Using psychology and a great network to build trust

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Over my years as a planner, I’ve learned that understanding a bit of psychology is just as important as understanding cash flow or asset allocation. This is particularly crucial for me since I work primarily with caregivers.

In my profession, and in my life, I keep running into the aptly-named Ostrich Effect. This is the tendency for individuals to “bury their head in the sand” when faced with difficult or complex problems. As advisers, we need to be aware of this bias and be prepared to tackle tough situations with clients. It's our job to help them thrive.

Like many other planners, my training didn't cover counseling skills. Yet being aware of my client's behavioral tendencies has helped me put them at ease, and I’ve found some techniques that have helped them pull their “head out of the sand.”

In particular, an exercise called What-Went-Well works when speaking with clients who are caught in a cycle of negative thinking. This cycle often creates anxiety and prolongs their decision making. This counseling technique tries to break that cycle and help the client focus on a positive outcome.

I often start by asking a lot of questions and listening intently. This allows clients the space to share. After all, they’ve been dealing with this problem for a while and if I immediately come in as Mr. Sunshine, they will feel that I am discounting their worries. The next step is framing my follow-up questions toward a positive outcome.

I believe utilizing basic counseling skills in my conversations with clients helps strengthen my relationships with them.


Recently, I sat down with clients for a typical meeting. During the introductions, they appeared drained and sleep deprived. At first, I carried on with what I had prepared. When we began to talk about long-term care solutions, they revealed something was weighing on their minds. The wife’s elderly mother was getting kicked out of her assisted living facility. Rather than pushing through the rest of my recommendations, I decided to try and learn more about what was going on.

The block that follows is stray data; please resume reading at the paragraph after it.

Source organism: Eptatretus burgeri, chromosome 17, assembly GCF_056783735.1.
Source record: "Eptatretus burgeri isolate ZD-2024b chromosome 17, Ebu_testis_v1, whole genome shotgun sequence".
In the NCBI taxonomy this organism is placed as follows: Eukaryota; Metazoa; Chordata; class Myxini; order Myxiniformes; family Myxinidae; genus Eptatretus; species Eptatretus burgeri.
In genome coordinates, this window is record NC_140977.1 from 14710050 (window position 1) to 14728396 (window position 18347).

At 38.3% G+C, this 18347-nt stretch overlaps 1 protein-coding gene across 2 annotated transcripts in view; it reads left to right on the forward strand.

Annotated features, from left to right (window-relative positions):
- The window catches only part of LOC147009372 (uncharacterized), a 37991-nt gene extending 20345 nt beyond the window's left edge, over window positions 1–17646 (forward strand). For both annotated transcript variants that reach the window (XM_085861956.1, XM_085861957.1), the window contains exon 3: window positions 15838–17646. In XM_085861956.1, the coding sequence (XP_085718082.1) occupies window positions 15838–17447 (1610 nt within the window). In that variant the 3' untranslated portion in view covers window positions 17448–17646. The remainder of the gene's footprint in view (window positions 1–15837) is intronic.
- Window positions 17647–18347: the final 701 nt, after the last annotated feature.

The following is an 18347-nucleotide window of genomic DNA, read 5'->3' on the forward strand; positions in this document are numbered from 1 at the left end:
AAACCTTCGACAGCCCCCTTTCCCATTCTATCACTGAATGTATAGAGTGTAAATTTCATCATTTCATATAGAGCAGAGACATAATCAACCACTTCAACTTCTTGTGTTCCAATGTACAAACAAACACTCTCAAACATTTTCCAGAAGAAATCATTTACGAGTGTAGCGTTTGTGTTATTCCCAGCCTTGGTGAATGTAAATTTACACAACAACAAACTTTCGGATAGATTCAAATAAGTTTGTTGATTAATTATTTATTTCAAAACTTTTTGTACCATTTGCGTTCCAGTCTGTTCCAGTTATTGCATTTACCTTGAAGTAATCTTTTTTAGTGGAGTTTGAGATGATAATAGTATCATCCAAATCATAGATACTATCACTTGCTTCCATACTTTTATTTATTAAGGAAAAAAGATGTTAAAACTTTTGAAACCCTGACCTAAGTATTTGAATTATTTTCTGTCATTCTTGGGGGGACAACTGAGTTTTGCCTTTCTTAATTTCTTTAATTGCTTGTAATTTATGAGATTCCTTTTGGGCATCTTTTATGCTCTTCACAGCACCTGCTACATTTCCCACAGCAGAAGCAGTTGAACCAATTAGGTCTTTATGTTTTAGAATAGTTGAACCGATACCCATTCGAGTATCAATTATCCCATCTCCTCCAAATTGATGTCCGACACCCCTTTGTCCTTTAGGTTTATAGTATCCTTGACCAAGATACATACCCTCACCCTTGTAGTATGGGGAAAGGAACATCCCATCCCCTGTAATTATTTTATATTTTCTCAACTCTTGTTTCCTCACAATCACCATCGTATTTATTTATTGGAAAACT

By asking questions and listening intently, I began to understand why this was happening: The wife’s mother suffered from Alzheimer’s and was becoming agitated, causing a risk to the other guests. The facility did not specialize in Alzheimer’s care, so they had to find a home that could accommodate her mother’s unique situation. When I asked about her mother’s finances, I learned she was on Medicaid, limiting the choices of acceptable facilities. Finally, I asked them what the ideal situation would look like. My clients wanted to find a respectable home where the mother would be comfortable — and would minimally impact their current finances. Luckily, I knew of a care consulting agency that specializes in housing issues with the elderly. I was able to get my clients the help they needed. A week later, they found a great place for the mother and were relieved I was able to refer the care consultant to them.

Helping those in need is not for the faint of heart, but it is a great way for fledgling planners to hone their skills.
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"I believe utilizing basic counseling skills in my conversations with clients helps strengthen my relationships with them."


This experience brings me to another important point. Good counseling skills are never enough. It’s vital to have connections with other specialized professionals. Since my niche is working with caregivers, I need to surround myself with elder law attorneys, care consultants, Social Security disability lawyers and many other professionals. What potential problems could arise for your clients that would require the help of other professional services? Having these professionals in your network — along with a knowledge of basic counseling skills — will not only benefit the client but will solidify your relationship as a trusted adviser.

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